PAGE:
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Permanent Residents Temporarily Abroad

U.S. tax obligations can be a major consideration for lawful permanent residents (“green card” holders) on assignment outside of the United States, and the recommendations made by tax advisors may conflict with the advice given by immigration lawyers. The tax laws do clearly offer certain benefits to lawful permanent residents living and working abroad, and CPAs are generally expected by their clients to minimize tax liability to the extent possible. Claiming those tax benefits, however, can result in the denial of an application for naturalization (to U.S. citizenship) or, even worse, the loss of the green card.

Lawful permanent residents living abroad (who wish to maintain their green card status) should maintain three things: a valid travel document to return to the United States; “unrelinquished” permanent residence in the United States; and “continuous” residence in order to be eligible for U.S. citizenship through naturalization.

Generally, for purposes of inspection, a lawful permanent resident returning to the United States after an absence of 180 days or less will be treated as if he or she never left the United States.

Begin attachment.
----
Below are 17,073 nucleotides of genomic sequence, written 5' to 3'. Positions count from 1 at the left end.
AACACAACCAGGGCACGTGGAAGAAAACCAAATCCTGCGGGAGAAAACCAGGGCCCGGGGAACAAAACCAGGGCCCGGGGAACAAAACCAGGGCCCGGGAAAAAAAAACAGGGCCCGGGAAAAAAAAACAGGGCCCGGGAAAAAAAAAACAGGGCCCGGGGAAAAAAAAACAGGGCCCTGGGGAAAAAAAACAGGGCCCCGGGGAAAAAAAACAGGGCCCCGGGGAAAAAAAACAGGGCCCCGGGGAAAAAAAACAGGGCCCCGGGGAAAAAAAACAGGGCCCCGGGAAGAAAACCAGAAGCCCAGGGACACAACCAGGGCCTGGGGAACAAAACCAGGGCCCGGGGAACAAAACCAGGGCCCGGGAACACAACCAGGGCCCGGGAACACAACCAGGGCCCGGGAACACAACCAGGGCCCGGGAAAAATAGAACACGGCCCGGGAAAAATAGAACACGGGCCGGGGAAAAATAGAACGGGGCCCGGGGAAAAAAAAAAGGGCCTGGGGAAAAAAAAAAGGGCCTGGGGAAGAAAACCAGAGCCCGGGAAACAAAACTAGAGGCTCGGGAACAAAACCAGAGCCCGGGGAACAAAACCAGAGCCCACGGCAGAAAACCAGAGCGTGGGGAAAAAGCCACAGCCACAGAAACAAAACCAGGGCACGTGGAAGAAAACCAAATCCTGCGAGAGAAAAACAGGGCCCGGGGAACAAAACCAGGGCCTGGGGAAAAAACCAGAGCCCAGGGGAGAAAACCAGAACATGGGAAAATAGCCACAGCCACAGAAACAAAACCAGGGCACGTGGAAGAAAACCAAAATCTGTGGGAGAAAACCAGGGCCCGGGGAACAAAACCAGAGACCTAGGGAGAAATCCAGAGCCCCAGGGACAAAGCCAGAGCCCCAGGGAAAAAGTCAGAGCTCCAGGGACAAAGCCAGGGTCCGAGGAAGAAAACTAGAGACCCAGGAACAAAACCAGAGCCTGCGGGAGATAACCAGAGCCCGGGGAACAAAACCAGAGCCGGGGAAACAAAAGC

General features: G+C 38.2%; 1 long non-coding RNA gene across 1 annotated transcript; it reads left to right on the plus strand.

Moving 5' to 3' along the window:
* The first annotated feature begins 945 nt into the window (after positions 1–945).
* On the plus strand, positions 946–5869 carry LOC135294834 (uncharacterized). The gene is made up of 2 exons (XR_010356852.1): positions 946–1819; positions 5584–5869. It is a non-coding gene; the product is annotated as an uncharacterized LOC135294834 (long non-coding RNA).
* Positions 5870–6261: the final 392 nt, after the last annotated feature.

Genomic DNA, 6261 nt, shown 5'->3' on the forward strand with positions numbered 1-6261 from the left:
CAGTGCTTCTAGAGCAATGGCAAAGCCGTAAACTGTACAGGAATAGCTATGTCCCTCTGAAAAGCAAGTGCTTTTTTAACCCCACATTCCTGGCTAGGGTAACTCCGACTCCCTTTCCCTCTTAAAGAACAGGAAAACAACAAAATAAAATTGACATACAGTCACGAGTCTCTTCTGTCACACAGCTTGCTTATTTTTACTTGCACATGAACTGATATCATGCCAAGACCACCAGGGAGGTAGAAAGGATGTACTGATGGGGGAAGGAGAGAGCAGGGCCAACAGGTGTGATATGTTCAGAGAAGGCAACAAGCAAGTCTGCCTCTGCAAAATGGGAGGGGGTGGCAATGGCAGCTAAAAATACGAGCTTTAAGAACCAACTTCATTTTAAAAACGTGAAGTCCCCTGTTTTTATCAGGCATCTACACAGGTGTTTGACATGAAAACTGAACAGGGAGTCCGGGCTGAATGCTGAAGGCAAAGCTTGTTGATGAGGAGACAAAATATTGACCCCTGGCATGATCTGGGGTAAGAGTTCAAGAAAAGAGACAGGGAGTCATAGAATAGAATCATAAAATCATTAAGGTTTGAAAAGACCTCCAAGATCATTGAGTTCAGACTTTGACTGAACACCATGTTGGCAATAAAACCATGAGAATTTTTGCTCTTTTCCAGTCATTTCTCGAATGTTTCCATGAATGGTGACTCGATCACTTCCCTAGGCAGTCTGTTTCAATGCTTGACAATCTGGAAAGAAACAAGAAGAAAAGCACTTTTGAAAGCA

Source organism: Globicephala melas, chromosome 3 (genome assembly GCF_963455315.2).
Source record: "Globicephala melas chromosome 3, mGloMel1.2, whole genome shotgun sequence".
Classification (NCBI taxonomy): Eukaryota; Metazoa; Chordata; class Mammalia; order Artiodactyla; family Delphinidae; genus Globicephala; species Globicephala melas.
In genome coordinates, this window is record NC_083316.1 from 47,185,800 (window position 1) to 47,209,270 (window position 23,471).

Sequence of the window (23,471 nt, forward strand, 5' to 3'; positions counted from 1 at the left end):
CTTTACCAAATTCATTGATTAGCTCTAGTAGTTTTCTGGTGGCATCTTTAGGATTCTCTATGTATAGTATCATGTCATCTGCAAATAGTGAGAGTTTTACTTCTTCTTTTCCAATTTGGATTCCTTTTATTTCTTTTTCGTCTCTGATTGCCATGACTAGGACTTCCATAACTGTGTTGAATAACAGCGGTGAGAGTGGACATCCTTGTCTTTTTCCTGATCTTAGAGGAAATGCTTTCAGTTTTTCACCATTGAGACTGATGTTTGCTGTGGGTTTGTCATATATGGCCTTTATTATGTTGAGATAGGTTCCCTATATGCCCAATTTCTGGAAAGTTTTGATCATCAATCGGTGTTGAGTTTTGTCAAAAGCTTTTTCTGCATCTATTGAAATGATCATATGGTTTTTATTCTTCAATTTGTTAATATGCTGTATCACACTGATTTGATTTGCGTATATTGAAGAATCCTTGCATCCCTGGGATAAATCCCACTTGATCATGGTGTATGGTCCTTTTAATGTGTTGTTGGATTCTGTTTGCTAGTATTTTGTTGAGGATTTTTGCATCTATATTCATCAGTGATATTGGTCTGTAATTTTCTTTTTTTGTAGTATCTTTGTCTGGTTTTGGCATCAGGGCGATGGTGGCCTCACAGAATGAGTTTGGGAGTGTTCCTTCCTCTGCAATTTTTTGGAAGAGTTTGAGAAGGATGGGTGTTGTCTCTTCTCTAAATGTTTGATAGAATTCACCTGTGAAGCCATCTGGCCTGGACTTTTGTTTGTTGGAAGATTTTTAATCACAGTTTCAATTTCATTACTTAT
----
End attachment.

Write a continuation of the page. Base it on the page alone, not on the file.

Whether a green card holder is returning to an unrelinquished permanent residence after a temporary absence abroad depends on the intent of the individual
and the specific facts underlying the absence. An immigration officer can look at objective criteria to determine or verify the green card holder’s subjective intent.

These criteria include the following:

    • The length of the person’s absences;
    • The purpose for the person’s departure;
    • The existence of a pre-set date for return after departure from the United States;
    • The location and nature of the person’s employment, for example, whether with a U.S. or foreign employer, and whether the employment is temporary or indefinite;

The continuous filing of tax returns as a resident (on Form 1040);

    • The maintenance of ties with the United States such as an apartment or house, property ownership, bank accounts, credit cards, and driver’s license;
    • The location of the individual’s family members (e.g., where the children attend school).

 

June 2017
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